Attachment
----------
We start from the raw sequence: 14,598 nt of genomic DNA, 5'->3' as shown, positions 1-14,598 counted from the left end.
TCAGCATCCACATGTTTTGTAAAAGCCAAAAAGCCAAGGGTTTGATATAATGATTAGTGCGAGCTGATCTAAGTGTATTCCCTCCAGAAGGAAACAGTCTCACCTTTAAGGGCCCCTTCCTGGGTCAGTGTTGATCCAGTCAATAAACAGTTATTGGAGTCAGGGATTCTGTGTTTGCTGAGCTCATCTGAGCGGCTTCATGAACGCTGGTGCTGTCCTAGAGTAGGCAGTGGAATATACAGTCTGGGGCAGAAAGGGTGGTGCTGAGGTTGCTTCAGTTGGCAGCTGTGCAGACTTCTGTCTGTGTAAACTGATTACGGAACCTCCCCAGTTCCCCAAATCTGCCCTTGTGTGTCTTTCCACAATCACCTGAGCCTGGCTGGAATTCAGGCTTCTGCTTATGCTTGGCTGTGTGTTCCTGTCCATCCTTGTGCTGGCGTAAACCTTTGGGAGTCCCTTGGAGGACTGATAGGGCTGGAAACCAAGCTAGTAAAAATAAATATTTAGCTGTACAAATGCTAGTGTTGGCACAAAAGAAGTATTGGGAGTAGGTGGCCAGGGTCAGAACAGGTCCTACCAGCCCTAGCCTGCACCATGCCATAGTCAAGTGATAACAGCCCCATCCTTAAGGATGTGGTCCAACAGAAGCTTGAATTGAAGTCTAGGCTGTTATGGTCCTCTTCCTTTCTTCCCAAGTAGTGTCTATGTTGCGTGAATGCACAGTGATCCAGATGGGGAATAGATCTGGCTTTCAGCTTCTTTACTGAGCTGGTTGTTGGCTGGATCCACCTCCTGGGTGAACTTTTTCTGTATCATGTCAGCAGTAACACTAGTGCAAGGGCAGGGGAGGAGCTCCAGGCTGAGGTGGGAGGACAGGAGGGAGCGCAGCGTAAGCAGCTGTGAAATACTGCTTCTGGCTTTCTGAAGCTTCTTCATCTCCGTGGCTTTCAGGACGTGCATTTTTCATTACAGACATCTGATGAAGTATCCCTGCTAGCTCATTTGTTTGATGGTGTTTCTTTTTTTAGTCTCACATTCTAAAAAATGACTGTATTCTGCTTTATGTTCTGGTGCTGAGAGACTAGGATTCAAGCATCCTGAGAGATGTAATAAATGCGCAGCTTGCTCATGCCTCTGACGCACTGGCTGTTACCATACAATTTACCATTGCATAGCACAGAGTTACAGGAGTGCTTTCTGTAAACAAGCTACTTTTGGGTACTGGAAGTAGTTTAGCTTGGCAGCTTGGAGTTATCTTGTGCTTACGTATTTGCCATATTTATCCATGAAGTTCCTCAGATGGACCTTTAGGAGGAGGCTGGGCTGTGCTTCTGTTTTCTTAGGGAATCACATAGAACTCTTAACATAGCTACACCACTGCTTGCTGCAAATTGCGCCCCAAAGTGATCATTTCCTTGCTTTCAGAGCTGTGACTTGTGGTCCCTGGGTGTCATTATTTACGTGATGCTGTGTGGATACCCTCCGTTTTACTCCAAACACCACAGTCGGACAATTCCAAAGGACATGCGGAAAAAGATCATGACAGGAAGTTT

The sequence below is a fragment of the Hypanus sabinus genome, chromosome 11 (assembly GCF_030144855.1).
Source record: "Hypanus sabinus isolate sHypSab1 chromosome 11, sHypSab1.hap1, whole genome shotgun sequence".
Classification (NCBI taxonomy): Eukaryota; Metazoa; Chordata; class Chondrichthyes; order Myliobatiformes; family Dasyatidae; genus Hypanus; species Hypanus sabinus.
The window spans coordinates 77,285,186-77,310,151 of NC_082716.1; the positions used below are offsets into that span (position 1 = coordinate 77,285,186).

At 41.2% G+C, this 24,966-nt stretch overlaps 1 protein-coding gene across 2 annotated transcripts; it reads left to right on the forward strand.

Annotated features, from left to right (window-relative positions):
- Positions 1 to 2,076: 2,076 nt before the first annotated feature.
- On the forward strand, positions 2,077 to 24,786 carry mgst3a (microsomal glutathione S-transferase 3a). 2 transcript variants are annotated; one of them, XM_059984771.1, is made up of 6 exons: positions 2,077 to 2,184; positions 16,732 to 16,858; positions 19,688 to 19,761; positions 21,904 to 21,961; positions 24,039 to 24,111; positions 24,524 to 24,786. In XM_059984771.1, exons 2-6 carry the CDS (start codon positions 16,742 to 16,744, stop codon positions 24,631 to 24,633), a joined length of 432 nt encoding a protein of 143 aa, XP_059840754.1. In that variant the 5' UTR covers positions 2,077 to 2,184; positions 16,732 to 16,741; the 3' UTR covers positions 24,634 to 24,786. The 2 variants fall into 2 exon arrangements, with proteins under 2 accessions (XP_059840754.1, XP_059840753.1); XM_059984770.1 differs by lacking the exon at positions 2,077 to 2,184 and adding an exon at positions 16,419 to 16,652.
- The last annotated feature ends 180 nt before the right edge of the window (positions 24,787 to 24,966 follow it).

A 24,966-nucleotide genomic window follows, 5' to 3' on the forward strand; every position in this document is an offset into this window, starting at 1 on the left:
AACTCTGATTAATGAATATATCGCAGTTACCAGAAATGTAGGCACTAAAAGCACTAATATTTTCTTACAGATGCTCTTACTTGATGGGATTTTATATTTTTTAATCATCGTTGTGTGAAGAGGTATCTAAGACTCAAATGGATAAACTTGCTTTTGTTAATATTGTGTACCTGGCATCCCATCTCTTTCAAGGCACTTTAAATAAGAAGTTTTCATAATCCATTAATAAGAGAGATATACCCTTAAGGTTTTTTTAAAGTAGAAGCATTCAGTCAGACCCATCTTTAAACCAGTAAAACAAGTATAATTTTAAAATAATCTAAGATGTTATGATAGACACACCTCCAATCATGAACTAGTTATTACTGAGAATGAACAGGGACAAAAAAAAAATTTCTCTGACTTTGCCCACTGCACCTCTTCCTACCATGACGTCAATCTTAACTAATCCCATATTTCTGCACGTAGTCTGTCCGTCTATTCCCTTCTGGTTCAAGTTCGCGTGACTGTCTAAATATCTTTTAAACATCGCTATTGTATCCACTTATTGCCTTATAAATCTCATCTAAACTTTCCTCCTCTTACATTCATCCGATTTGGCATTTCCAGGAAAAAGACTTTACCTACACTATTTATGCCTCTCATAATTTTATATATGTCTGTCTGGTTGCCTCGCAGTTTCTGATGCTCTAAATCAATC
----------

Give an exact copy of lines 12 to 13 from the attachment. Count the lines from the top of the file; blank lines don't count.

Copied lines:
A 24,966-nucleotide genomic window follows, 5' to 3' on the forward strand; every position in this document is an offset into this window, starting at 1 on the left:
AACTCTGATTAATGAATATATCGCAGTTACCAGAAATGTAGGCACTAAAAGCACTAATATTTTCTTACAGATGCTCTTACTTGATGGGATTTTATATTTTTTAATCATCGTTGTGTGAAGAGGTATCTAAGACTCAAATGGATAAACTTGCTTTTGTTAATATTGTGTACCTGGCATCCCATCTCTTTCAAGGCACTTTAAATAAGAAGTTTTCATAATCCATTAATAAGAGAGATATACCCTTAAGGTTTTTTTAAAGTAGAAGCATTCAGTCAGACCCATCTTTAAACCAGTAAAACAAGTATAATTTTAAAATAATCTAAGATGTTATGATAGACACACCTCCAATCATGAACTAGTTATTACTGAGAATGAACAGGGACAAAAAAAAAATTTCTCTGACTTTGCCCACTGCACCTCTTCCTACCATGACGTCAATCTTAACTAATCCCATATTTCTGCACGTAGTCTGTCCGTCTATTCCCTTCTGGTTCAAGTTCGCGTGACTGTCTAAATATCTTTTAAACATCGCTATTGTATCCACTTATTGCCTTATAAATCTCATCTAAACTTTCCTCCTCTTACATTCATCCGATTTGGCATTTCCAGGAAAAAGACTTTACCTACACTATTTATGCCTCTCATAATTTTATATATGTCTGTCTGGTTGCCTCGCAGTTTCTGATGCTCTAAATCAATC